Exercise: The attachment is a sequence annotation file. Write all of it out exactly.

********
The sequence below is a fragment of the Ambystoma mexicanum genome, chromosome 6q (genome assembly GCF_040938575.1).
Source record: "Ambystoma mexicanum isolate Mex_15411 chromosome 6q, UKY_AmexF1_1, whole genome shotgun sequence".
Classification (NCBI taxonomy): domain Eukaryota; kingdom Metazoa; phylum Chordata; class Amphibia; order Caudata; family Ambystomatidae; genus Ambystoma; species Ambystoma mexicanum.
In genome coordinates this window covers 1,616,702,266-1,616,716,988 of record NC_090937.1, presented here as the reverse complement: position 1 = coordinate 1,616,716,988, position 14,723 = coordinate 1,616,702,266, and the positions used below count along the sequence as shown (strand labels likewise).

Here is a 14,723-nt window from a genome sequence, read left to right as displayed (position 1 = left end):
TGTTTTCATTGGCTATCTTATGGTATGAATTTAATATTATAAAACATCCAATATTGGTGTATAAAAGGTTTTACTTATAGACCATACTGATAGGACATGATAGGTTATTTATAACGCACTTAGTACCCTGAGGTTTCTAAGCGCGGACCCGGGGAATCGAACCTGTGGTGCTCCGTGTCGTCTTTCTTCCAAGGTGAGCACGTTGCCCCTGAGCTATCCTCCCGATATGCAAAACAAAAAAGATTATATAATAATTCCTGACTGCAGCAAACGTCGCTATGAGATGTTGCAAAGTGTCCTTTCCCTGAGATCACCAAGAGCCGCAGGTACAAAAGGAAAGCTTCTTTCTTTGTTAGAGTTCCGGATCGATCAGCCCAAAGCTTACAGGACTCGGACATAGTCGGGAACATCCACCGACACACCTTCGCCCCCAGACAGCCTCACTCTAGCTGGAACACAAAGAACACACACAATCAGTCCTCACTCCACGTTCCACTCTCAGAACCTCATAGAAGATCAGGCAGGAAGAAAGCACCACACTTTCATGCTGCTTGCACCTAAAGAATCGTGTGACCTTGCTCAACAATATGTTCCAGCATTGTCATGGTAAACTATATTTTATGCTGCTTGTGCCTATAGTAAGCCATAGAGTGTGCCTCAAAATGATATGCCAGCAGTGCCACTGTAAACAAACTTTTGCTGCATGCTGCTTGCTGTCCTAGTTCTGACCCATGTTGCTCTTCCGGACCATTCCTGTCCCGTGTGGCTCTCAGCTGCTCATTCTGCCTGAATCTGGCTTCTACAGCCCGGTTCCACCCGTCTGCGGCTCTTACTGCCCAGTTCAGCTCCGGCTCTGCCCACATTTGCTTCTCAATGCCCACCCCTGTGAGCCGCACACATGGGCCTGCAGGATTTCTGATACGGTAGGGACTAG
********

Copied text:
The sequence below is a fragment of the Ambystoma mexicanum genome, chromosome 6q (genome assembly GCF_040938575.1).
Source record: "Ambystoma mexicanum isolate Mex_15411 chromosome 6q, UKY_AmexF1_1, whole genome shotgun sequence".
Classification (NCBI taxonomy): domain Eukaryota; kingdom Metazoa; phylum Chordata; class Amphibia; order Caudata; family Ambystomatidae; genus Ambystoma; species Ambystoma mexicanum.
In genome coordinates this window covers 1,616,702,266-1,616,716,988 of record NC_090937.1, presented here as the reverse complement: position 1 = coordinate 1,616,716,988, position 14,723 = coordinate 1,616,702,266, and the positions used below count along the sequence as shown (strand labels likewise).

Here is a 14,723-nt window from a genome sequence, read left to right as displayed (position 1 = left end):
TGTTTTCATTGGCTATCTTATGGTATGAATTTAATATTATAAAACATCCAATATTGGTGTATAAAAGGTTTTACTTATAGACCATACTGATAGGACATGATAGGTTATTTATAACGCACTTAGTACCCTGAGGTTTCTAAGCGCGGACCCGGGGAATCGAACCTGTGGTGCTCCGTGTCGTCTTTCTTCCAAGGTGAGCACGTTGCCCCTGAGCTATCCTCCCGATATGCAAAACAAAAAAGATTATATAATAATTCCTGACTGCAGCAAACGTCGCTATGAGATGTTGCAAAGTGTCCTTTCCCTGAGATCACCAAGAGCCGCAGGTACAAAAGGAAAGCTTCTTTCTTTGTTAGAGTTCCGGATCGATCAGCCCAAAGCTTACAGGACTCGGACATAGTCGGGAACATCCACCGACACACCTTCGCCCCCAGACAGCCTCACTCTAGCTGGAACACAAAGAACACACACAATCAGTCCTCACTCCACGTTCCACTCTCAGAACCTCATAGAAGATCAGGCAGGAAGAAAGCACCACACTTTCATGCTGCTTGCACCTAAAGAATCGTGTGACCTTGCTCAACAATATGTTCCAGCATTGTCATGGTAAACTATATTTTATGCTGCTTGTGCCTATAGTAAGCCATAGAGTGTGCCTCAAAATGATATGCCAGCAGTGCCACTGTAAACAAACTTTTGCTGCATGCTGCTTGCTGTCCTAGTTCTGACCCATGTTGCTCTTCCGGACCATTCCTGTCCCGTGTGGCTCTCAGCTGCTCATTCTGCCTGAATCTGGCTTCTACAGCCCGGTTCCACCCGTCTGCGGCTCTTACTGCCCAGTTCAGCTCCGGCTCTGCCCACATTTGCTTCTCAATGCCCACCCCTGTGAGCCGCACACATGGGCCTGCAGGATTTCTGATACGGTAGGGACTAG